Baking with Khorasan flour for the first time has whetted my appetite to use it on a much more regular basis. This mixture was an experiment in another sense because I am still adjusting to an oven which behaves in different ways from the one I’ve been used to for the last 8 years. I find that using a medium sized loaf tin lined with baking parchment, makes it much easier to liberate the loaf from the tin when it’s baked. This recipe produces a very tasty Khorasan loaf which has a pleasant, light texture. The addition of a modest amount of fennel seed adds another dimension to the flavour. I now look forward to refreshing my supply of Khorasan flour…
400g Organic Khorasan Flour (413)
100g Organic White Flour No 4 (105)
10g fine salt
8g fennel seed
300 ml warm water
I tbsp olive oil
7g active dried yeast
100g active Rye Sourdough starter
Optional extras which can be sprinkled on the top of the loaf before the second stage of proving the dough
Blend together 400g Khorasan Flour with the 100g of White Flour in the mixing bowl of a food mixer; and then add the salt, the fennel seed, olive oil and about 100g of an active sourdough starter. My preference is to use a rye-based starter because it feels a bit more vigorous than my starter which uses White flour, and it enriches the flavour of the bread. However, any active starter will do the job.
In a separate bowl stir a teaspoon of sugar into 300 ml of warm water (between 31C and 37C) and then stir in the dried yeast powder and allow it to come to life.
Mix the yeasty water with the flour and, using a dough hook, mix the ingredients together at a low speed for about 4 minutes. If necessary, add a little extra water or flour to ensure that the resultant dough holds together well without being so sticky that it is difficult to handle.
Turn the bundle of dough out on to an oiled baking board/work surface. Work the dough for another minute or two before shaping the dough into a firm ball and placing it in a clean, oiled bowl to prove. Cover the bowl with cling film (or a stretchy plastic cover) and leave the dough to double in size. In a warm-ish kitchen this will probably take about 45 minutes.
Prepare a medium size loaf tin (450g / 1lb).
One way of doing this is to grease the tin with some olive oil.
Increasingly my preference is to create my own loaf-tin liner using a rectangle of non-stick Baking Parchment. By making a couple of cuts at either end of the rectangle it becomes easier to fit the liner into the loaf tin. It is important to use enough parchment so that the liner stands up above the edges and ends of the loaf tin.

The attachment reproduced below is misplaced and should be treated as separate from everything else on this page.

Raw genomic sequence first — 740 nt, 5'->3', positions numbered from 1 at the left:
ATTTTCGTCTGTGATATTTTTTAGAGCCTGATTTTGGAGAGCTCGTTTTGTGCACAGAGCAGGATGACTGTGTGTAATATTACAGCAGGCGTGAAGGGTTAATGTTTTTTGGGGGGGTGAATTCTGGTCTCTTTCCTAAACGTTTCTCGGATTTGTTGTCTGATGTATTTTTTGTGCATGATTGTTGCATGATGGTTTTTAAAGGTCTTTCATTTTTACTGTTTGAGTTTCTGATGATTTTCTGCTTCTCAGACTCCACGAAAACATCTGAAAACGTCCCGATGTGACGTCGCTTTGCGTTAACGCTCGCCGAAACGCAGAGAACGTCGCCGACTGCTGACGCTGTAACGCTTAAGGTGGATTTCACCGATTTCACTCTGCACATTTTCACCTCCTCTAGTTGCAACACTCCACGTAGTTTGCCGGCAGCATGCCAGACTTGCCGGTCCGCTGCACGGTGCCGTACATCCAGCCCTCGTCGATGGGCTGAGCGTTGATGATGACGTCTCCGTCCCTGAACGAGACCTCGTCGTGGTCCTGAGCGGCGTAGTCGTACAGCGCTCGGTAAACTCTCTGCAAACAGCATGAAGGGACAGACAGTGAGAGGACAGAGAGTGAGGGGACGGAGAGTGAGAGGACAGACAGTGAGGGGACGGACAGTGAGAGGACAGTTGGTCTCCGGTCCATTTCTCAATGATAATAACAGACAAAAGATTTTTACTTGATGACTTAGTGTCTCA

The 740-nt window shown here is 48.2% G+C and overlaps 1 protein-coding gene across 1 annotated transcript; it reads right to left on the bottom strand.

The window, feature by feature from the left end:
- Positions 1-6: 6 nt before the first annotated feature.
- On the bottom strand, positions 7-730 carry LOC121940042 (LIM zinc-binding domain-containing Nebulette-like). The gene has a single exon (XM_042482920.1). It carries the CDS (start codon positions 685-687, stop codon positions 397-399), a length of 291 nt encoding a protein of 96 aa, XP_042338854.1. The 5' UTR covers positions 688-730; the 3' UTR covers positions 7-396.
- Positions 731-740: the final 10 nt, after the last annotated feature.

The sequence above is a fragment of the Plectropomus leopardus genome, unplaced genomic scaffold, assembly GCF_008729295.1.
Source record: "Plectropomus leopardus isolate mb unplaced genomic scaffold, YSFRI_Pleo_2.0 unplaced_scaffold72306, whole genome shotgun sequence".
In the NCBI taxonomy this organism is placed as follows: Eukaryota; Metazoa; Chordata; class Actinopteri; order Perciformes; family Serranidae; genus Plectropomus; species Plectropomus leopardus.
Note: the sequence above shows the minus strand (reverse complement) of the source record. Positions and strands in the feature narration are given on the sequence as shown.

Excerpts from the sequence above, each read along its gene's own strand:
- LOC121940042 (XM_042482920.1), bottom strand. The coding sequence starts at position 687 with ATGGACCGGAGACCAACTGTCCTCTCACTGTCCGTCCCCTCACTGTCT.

After proving the dough, turn it out onto your work surface and shape it into a rectangle. Then fold over one third towards the centre and then fold the other end of the rectangle over towards the centre. Then working from the top, roll the dough up tightly towards you and mould it into a loaf shape with the seam at the bottom. Place in the loaf tin which you have prepared.
If required, brush the top of the loaf with a little milk and then sprinkle some seeds (e.g. a mix of poppy, sesame and sunflower seeds) onto the top of the loaf. Press the seeds gently down onto the top of the loaf.
Place the filled loaf tin in a large plastic bag and leave it to rise for another 25 minutes.
While the dough is rising, preheat the oven, if possible, to 250C (for the fan oven I’m currently using the equivalent is 230C).
If possible, a few minutes before putting the loaf in the oven, pour some boiling water into a baking tray/roasting tin in the bottom of the oven (having put the baking tray/roasting tin in place before turning the oven on). Allow the oven to get to the required temperature.
Before putting the bread in the oven, it is good to make a number of slashes to the top of the loaf with a baker’s lame or razor blade.
If possible, as you’re putting the bread into the oven, spray some more water into the oven to help create a more steamy atmosphere in the oven.
Stage 4 Baking
• Bake at 250C (230C fan) for 5 minutes
• Turn oven down to 220C (200C fan) and allow to bake for another 30 minutes
• Check if it’s baked all the way through by turning the loaf out of the tin and tapping the bottom of the loaf to see if it sounds hollow. If it still sounds a bit ‘soft’ then put back into the oven for another 3-4 minutes.
• Leave to cool on a rack and wait until the loaf has cooled before seeking to cut it and eat it.
Added by: Peter Stevenson
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